It’s not just lifelong farmers who feel the pull of the land as they get older. For some Americans, retirement is an opportunity to begin the farming dream.

“I wanted to be able to be active and have a pastime that ensured physical activity,” said beginning farmer Tom Thomas, who at 65 still has the physical fitness to wrestle and brand steers at his son’s ranch in Oklahoma. 

Thomas retired two years ago after teaching exercise physiology for 35 years and he knew what he wanted to do next.

Facing the family farm legacy

Jul 9, 2013
Amy Mayer/Harvest Public Media

Driving out of the western Iowa town of Panora, the winding roads offer broad vistas of rolling hills. Many of the mailboxes along Redwood Road show the name Arganbright. Jim Arganbright grew up in this area, one of 10 children. He and his wife, Beverly, have eight kids.

Though Jim Arganbright farmed here his whole life, three years ago at the age of 80 he started renting his cropland to his son Tom, the only one of his children who farms full-time. Now, all Jim Arganbright has to worry about is the livestock — and he doesn’t have too much of that.

How long can you farm?

Jul 8, 2013
Bob Hawthorn

Working beyond retirement is a fairly common refrain these days. In 2012, 5 percent of the U.S. workforce was beyond retirement age. But farmers seem to work longer than most. In the last Agriculture Census 25 percent of all farm operators were over 65 years old.

Why do farmers keep working? For one thing, modern machinery makes it easier to work longer.

“It’s more you use your mind rather than your back, so you can go longer,” said Mike Duffy, an agricultural economist at Iowa State University.

Texas Wins: Energy Dichotomy

Jul 7, 2013
leadenergy.org

Texas.  Everything's bigger in Texas.  A recent piece by State Impact Texas, noted it not only applies to fossil fuel production, but also pollution.  The biggest polluter is also the state with the most wind energy, more than any other state, as a matter of fact, more than a lot of countries.  

Farm groups keep up farm bill pressure

Jul 7, 2013
geringhoffusa.blogspot.com

  In an effort to revive the defeated farm bill, more than 530 organizations, including heavyweights like the American Farm Bureau Federation and the National Farmers Union, have signed a letter (PDF) that urges House Speaker John Boehner to bring the legislation back to the floor.

OSHA inspection reveals plant failed to protect workers.

workingnurse.com

The Kansas Health Institute reported two companies agreed to pay the federal government $9.7 million.   The two are: Hospital Corporation of America, owner of Wesley Medical Center in Wichita, and Lifepoint Hospitals, Inc.,  owner of Western Plains Medical Complex in Dodge City.  The settlement is in regard to allegations that both billed over billed Medicare for an inpatient procedure that could have been done safely and more cost effectively in an out-patient setting.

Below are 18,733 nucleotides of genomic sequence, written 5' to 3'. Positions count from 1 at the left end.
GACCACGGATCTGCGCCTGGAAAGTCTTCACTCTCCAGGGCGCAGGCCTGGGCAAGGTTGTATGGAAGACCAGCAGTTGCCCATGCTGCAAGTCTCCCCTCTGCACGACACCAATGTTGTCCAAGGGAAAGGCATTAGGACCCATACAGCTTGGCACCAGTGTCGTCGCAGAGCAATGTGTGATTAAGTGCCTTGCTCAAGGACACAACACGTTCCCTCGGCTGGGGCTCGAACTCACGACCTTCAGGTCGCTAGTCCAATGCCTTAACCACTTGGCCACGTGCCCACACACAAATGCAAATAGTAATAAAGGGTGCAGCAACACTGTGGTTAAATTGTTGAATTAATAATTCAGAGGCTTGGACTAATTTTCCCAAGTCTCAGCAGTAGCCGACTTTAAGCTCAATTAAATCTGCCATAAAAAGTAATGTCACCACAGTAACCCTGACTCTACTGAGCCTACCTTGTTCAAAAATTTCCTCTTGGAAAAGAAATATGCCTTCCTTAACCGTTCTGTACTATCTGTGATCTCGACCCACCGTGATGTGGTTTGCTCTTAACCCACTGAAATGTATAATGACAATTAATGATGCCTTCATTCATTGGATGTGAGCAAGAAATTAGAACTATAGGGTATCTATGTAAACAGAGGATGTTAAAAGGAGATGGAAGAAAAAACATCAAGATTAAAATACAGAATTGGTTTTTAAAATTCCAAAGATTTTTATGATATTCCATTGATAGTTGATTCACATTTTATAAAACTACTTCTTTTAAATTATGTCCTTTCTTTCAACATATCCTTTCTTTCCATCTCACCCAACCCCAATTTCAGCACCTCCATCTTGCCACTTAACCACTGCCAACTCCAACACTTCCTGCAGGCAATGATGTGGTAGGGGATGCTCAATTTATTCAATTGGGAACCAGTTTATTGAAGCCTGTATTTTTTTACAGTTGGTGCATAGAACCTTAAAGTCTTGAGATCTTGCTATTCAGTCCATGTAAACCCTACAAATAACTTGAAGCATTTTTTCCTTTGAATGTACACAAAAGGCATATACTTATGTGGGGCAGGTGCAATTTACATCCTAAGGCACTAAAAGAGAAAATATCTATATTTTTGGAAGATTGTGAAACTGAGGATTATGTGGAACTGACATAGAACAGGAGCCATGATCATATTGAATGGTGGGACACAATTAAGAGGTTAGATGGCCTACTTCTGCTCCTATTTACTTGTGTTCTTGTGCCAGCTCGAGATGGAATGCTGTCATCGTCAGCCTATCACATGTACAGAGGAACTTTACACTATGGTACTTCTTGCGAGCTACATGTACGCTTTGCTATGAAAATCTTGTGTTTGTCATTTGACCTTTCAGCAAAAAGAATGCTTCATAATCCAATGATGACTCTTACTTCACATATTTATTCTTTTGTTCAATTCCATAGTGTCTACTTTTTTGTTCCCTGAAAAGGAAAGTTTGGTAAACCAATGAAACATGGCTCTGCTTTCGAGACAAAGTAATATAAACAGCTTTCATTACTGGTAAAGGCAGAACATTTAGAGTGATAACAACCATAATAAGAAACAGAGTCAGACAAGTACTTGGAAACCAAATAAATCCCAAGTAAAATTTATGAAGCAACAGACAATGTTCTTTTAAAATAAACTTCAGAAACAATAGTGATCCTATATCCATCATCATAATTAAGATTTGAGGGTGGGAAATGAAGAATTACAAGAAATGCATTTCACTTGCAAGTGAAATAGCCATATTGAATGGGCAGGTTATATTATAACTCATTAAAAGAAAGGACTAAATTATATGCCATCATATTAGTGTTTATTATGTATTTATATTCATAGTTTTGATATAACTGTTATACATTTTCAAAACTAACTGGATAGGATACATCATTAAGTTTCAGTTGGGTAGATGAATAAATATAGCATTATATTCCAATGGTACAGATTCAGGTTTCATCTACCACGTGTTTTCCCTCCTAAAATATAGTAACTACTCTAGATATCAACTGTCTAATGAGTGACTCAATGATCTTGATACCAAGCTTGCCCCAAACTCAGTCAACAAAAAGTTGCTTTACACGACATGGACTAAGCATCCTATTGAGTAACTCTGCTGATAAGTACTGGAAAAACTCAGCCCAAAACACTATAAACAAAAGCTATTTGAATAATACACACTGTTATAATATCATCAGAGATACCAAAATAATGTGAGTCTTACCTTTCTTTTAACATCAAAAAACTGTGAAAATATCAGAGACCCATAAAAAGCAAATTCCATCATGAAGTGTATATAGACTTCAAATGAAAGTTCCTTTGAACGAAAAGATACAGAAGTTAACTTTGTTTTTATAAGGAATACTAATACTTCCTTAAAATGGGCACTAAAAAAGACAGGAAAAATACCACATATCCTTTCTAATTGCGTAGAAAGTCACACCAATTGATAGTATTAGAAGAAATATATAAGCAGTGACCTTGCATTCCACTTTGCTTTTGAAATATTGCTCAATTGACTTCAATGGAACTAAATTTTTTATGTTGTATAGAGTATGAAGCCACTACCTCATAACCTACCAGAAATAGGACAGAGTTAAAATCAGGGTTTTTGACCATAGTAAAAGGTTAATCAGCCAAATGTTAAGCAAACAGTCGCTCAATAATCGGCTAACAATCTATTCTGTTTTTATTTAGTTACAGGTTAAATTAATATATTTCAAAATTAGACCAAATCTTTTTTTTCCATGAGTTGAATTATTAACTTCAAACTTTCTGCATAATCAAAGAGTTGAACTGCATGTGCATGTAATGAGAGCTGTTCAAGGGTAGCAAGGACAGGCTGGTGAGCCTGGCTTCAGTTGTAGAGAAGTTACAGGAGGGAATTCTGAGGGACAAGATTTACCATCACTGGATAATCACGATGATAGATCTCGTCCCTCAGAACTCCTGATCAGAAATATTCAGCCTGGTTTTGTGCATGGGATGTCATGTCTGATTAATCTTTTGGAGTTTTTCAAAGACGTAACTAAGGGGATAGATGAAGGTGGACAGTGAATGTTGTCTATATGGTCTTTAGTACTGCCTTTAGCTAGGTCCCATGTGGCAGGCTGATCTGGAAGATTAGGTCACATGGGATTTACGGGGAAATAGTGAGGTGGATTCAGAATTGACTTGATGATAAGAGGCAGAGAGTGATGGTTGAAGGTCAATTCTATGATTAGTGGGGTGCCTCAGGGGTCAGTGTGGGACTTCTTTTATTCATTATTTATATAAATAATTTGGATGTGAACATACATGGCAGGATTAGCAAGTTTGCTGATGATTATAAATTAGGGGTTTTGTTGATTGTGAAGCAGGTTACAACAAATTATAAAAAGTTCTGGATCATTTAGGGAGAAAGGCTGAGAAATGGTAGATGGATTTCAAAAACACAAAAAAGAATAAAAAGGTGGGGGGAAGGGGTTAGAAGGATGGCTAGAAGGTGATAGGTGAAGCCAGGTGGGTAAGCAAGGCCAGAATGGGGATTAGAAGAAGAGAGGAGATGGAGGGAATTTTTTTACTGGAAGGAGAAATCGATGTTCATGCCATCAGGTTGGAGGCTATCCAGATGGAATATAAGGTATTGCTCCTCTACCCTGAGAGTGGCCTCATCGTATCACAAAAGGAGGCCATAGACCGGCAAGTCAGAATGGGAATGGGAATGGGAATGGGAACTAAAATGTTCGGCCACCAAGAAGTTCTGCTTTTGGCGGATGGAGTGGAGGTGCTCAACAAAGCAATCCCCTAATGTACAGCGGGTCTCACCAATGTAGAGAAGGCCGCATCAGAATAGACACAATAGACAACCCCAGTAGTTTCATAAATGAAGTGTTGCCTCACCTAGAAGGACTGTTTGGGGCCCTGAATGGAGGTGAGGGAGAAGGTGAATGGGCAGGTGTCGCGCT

Who wants biotech wheat?

Jul 4, 2013
Grant Gerlock / Harvest Public Media

Many farmers say they would like to grow genetically engineered wheat to help them feed a hungry world, but it’s not what everyone’s hungry for. And now, with the mysterious appearance of Roundup Ready wheat in a farmer’s field in Oregon a few weeks ago, consumer resistance may grow even stronger.

Most of the corn and soybeans grown in the United States are genetically modified, but GMO wheat has never been approved for farming.

2013 Wheat Harvest Isn't Good for Western Kansas

Jul 3, 2013

Kansas wheat harvest is nearing completion, and it seems to be a year of feast or famine. Western Kansas falls on the side of famine.  The Wichita Eagle says Highway 13 seems to be the dividing line.

Happy State Bank and Amarillo National Bank made BauerFinancial's Top 100 Banks. BauerFinancial analyzes and reports on the condition of the nation's banks. Financial institutions do not pay for this rating, nor can they avoid it.

ezilon

Typically, cities fuel job growth, but a recent article in the Wichita Eagle reveals urban employment levels in Kansas are level, while rural areas are experiencing growth.   Much of the rural improvements can be attributed to increased oil drilling, oil services, overall farming wealth increase, and government transfers like Medicare. 

Jerod Foster

Motivated by water district regulations and a falling water table, a handful of farmers in the Texas Panhandle are participating in a water conservation project.  Farmers like Harold Grall, are implementing technology and changing farming practices to reduce water use and remain profitable reported The Texas Tribune.  

Fireworks Safety Tips

Jun 30, 2013

The Fourth of July is Thursday.  Many will celebrate Independence Day with friends, family, and fireworks. 

Last call for wheat trading in Kansas City

Jun 27, 2013
KCBT

For 157 years, the price of most wheat grown on the plains has been set by the Kansas City Board of Trade. That will soon come to an end.

In October 2012, Chicago-based CME Group acquired the Kansas City Board of Trade. Operations move to Chicago as of July 1 – and the last call on the Kansas City trading floor takes place on Friday. Here's a look back at the long history of the Board of Trade – and the end of an era.

Deep roots in KC

Kansas Health Institute

The Kansas Health Institute reported  federal officials will run the new health exchange for the state of Kansas, but Insurance Commissioner Sandy Praeger said she has been in discussions to have complex calls roll over to her department.  Her goal is to connect Kansas consumers with local experts who are familiar with insurance plans and regulations specific to the state.